The addition of Jay Cutler has a little bit to do with their forecast as well. We've done a little light reading through the 517-page book and it's loaded with some very interesting analysis, some of which we will touch on right here and more of which we'll get into later this week and as we get closer to training camp. The PDF version of the book is available on their Web site here if you want to check it out yourself.

The statistic at the center of almost everything Football Outsiders does is DVOA--Defense Adjusted Value Over Average. It's not quite as simple as yards per carry or even the often misleading passer rating. What DVOA does is put yardage gained into better perspective. An eight-yard pass on third-and-10 isn't very helpful. It's going to lead to a punt. But a one-yard run on third-and-one is effective, right? A one-yard one on third-and-one vs. the Williams Wall or the Pittsburgh Steelers is more impressive, too, than say an identical outcome vs. Detroit. DVOA evaluates every single play during the NFL season and strips out plays such as Hail Mary passes, kneel downs, spikes, and every play is studied after adjusting for down, distance, situation on the field and the quality of the opponent. So every third-and-one play across the entire league is analyzed. Every third-and-12 is studied. Every snap for all 32 teams goes under the microscope. The DVOA is the percentage vs. the league average. So a 10 percent DVOA is pretty good. A running back with a 10 percent DVOA is doing 10 percent better than the league average. On defense, a negative DVOA means a team is allowing fewer yards than the league average.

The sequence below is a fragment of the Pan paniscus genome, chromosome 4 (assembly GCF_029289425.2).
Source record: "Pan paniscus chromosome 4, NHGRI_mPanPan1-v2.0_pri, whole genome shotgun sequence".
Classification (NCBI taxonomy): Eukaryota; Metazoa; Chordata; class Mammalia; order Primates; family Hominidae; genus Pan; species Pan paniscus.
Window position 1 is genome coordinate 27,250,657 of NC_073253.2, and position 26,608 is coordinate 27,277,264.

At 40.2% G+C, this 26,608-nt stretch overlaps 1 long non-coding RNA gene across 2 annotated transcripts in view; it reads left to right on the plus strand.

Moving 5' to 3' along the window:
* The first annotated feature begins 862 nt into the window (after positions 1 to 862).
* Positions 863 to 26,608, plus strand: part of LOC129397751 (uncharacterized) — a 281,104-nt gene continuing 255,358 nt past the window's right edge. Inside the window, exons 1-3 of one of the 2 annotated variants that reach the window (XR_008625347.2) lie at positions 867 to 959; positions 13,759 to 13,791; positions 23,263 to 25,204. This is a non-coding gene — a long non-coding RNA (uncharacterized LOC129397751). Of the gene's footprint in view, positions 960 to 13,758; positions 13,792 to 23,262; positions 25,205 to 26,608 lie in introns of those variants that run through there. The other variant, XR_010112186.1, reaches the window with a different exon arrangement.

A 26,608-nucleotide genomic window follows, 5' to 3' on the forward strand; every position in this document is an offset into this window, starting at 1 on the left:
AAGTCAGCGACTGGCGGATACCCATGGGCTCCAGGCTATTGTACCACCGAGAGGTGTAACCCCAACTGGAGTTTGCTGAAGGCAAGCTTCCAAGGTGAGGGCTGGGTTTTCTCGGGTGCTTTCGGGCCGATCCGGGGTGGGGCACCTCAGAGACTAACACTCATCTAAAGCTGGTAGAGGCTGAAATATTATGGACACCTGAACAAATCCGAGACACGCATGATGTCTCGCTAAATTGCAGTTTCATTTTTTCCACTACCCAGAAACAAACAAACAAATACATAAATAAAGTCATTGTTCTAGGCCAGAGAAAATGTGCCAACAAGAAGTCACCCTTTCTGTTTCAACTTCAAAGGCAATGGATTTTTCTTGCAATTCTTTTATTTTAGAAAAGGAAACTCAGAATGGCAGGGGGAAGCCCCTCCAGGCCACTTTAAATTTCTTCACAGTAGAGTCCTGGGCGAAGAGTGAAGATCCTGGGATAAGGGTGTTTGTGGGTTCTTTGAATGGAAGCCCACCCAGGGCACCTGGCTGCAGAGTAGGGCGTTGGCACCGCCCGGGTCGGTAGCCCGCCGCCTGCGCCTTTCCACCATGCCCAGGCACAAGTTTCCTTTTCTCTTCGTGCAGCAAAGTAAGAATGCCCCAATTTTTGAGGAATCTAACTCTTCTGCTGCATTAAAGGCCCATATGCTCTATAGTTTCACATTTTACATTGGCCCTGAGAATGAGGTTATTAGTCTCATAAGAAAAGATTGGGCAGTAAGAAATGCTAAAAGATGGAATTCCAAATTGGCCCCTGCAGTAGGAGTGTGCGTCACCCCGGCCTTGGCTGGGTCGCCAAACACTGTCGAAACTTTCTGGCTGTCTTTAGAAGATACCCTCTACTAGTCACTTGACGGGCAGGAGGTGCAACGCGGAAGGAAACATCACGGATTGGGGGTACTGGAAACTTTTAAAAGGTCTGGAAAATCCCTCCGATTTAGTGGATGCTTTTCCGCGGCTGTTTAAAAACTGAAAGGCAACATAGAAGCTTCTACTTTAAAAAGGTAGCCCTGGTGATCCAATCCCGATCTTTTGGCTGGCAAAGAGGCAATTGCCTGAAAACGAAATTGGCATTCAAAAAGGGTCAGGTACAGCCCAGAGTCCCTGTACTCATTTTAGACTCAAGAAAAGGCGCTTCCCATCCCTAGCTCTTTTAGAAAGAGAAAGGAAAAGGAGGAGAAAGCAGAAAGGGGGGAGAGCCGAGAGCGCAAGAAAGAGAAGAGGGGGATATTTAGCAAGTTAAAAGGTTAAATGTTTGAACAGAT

So where do the Bears stack up? Well, it's been since 1995 that they had a positive DVOA on offense. Erik Kramer's big season when he passed for 3,838 yards and 29 touchdowns hasn't been replicated since. In fact, no Bears' passer has come close. According to Football Outsiders, the Bears had a 17.7 percent DVOA that year as an offense, which is tremendous production. Last year, they were minus-4.3 percent, similar to the minus-4.2 percent they registered during the Super Bowl season of 2006. The worst during their 14-year stretch in which they had just the one positive season (1995) came during the Terry Shea Experiment of 2004 when the Bears were at minus-36.5 percent, worst in the league.

Defensively, the Bears fared much better last season than their total defense ranking of 21st, which measures just yards allowed. When Lovie Smith says there is more to defense than yards allowed, perhaps he has his DVOA in mind. The Bears' DVOA on defense in 2008 was minus-6.8 percent, which ranked seventh. That was one spot better than where they were in 2007. Football Outsiders' system had the Bears as the second-ranked defense in the league in 2006 at minus-19.7 percent and tops in 2005 when they were minus-21.5 percent. The lowest they have finished under Smith was ninth in 2004. We'll get into a few reasons why the DVOA was solid last season a little later on.